BENNER: Colts will show that last year’s 11-win season was not a fluke

Finally, the necessary machinations of the National Football League’s preseason are behind us.

Thus, it is time for your faithful correspondent to join the multitude and offer a Super Bowl prediction.

I’m calling for a cold one.

And the trusty Farmer’s Almanac, as good a predictor of weather months in advance as the TV guys and gals are days before, is forecasting a winter storm to accompany the NFL’s first outdoor, cold-weather Super Bowl. It comes to Metlife Stadium in the New Jersey Meadowlands next February.

I’m not wishing anyone bad luck, but a winterized Super Bowl would certainly enhance the prospects of other cold-weather cities who had the foresight to put a lid on their stadiums. You can’t rule out that a negative experience outdoors might help the city’s bid for another Super Bowl indoors at Lucas Oil Stadium in 2018.

Of more immediate concern, however, is the forecast for the 2013 Indianapolis Colts.

For the Colts, 2012—after the shock of Chuck Pagano’s illness and hospitalization sank in—was all giddiness, serendipity and, of course, the inspiration provided by the stricken head coach.

It all really began with that stunning, come-from-behind victory over Green Bay, just days after the world learned Pagano had been diagnosed with a treatable form of leukemia.

Still, as I recall leaving Lucas Oil Stadium that day, few, if any, believed that victory would be a stepping stone to an 11-win playoff season … not with a rookie quarterback (no matter how gifted), not with a rookie general manager, not with an interim head coach, not with all those new faces on the roster, not with new offensive and defensive systems.

I think I predicted eight wins a year ago, and felt as if I were crawling out on the end of a very thin limb in doing so.

Unexpected success is always the best kind. As the Colts kept pulling out victories in such improbable ways—Vick Ballard’s dive into the end zone at Tennessee, the against-all-odds win at Detroit—it all seemed like, well, gravy.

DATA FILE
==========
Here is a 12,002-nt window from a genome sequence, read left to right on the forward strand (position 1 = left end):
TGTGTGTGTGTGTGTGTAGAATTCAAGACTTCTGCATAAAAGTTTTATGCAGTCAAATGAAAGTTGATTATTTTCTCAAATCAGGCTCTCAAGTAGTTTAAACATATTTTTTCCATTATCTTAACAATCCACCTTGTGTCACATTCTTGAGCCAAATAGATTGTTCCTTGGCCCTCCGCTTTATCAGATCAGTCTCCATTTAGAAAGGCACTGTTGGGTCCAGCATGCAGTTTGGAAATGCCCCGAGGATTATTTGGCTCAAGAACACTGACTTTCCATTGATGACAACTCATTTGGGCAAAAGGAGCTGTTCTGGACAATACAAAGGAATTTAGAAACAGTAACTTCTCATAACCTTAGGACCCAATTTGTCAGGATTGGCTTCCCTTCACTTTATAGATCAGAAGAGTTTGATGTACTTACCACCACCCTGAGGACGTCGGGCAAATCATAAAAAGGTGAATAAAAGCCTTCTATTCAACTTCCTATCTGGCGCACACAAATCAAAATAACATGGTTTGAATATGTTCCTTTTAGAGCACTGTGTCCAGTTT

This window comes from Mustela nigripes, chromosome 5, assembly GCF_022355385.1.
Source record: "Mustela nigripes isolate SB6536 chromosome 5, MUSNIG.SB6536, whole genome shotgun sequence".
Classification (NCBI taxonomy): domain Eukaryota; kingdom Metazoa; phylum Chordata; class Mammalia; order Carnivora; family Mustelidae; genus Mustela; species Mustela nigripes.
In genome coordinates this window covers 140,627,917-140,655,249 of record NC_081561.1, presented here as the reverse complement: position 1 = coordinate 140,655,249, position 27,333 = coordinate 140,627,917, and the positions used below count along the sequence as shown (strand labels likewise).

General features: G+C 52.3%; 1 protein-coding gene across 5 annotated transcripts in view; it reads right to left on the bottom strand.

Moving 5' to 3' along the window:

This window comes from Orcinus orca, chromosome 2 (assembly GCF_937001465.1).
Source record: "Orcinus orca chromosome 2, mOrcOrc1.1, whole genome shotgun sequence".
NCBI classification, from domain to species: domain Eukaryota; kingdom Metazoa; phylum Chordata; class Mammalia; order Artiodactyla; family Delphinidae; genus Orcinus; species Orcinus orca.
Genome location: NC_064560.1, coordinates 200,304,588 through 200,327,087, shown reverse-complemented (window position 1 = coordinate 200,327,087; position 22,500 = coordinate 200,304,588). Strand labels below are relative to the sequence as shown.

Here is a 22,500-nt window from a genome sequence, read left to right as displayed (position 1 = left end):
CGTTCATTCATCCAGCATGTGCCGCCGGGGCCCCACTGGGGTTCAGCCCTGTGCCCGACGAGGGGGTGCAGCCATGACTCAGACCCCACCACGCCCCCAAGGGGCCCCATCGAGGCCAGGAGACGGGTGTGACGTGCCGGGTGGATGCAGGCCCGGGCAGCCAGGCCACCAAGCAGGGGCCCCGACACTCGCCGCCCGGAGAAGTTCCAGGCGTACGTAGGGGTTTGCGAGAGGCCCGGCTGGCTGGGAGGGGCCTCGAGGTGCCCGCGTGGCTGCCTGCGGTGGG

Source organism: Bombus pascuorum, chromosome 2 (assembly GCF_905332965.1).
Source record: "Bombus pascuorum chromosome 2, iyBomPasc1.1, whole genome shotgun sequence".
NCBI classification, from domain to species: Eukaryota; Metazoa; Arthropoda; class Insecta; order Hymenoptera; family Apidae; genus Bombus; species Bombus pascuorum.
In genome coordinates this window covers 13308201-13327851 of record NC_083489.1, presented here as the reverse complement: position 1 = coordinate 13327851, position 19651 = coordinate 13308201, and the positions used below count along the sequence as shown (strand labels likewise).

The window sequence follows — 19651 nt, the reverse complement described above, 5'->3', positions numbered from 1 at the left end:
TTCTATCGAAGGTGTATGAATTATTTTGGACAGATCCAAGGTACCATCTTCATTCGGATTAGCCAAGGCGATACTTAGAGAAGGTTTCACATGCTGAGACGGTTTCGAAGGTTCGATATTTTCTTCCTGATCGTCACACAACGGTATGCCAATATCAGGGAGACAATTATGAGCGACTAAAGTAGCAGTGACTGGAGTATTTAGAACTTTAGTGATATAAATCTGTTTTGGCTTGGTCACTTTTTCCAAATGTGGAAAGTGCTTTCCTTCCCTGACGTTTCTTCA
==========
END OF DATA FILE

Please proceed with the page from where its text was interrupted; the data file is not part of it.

And for the skeptics, getting drilled at New England and Houston was all the proof they needed that the Colts were more fairy dust than actual substance, even though, as a wise old coach (Bill Parcells) once said, “You are what your record says you are.” Though someone followed that up with, “But not all records are created equal.”

In any case, the Colts’ record said they were a playoff team, only a year removed from that horrific 2-14 season and the departure of both the face (Peyton Manning) and the brain (Bill Polian) of the franchise. And truth was, the playoff loss to eventual Super Bowl champion Baltimore did not dampen—at all—the feeling of accomplishment.

That was then. This is now. The Colts have expectations, again, and large ones, which is a good thing. Yet many among the national scribes believe the combination of a (supposedly) more difficult schedule and the supposition that they simply can’t win as many games in the manner they did a year ago will relegate the Horseshoes to a middle-of-the-pack outfit.

Perhaps it’s the fan in me, but I don’t buy it.

Barring injury—always the great X factor—there appear to be significant upgrades everywhere, and owner Jim Irsay spent freely (we shall see if wisely) in pursuit of free agents. Concerns about the aging yet seemingly ageless Reggie Wayne seem negated by the blossoming presence of T.Y. Hilton. The offensive line is more solidified, and there has been the hint of a real run-pass balance in new coordinator Pep Hamilton’s system.

Then there is Andrew Luck. If the Colts will just keep him upright, he will win some games for them more or less on his own. Common sense says that—given his talent, intellect and work ethic—he will take it up to another level in his second year.

Yes, Dwight Freeney is gone from the defense, but the Colts will miss his leadership more than his physical presence. Camp and preseason have unveiled some potential playmakers on the defense. And there is no better kicking combo in the league than Adam Vinatieri and Pat McAfee.

Perhaps the greatest unknown is Pagano, for whom a full assessment will come with a full season.

So my forecast for the Colts is this: They’ll back up those 11 wins and go at least one round deeper into the playoffs. Who knows, maybe even a Super Bowl awaits. If so, bundle up.•


Benner is senior associate commissioner for external affairs for the Horizon League college athletic conference and a former sports columnist for The Indianapolis Star. His column appears weekly. He can be reached at He also has a blog,

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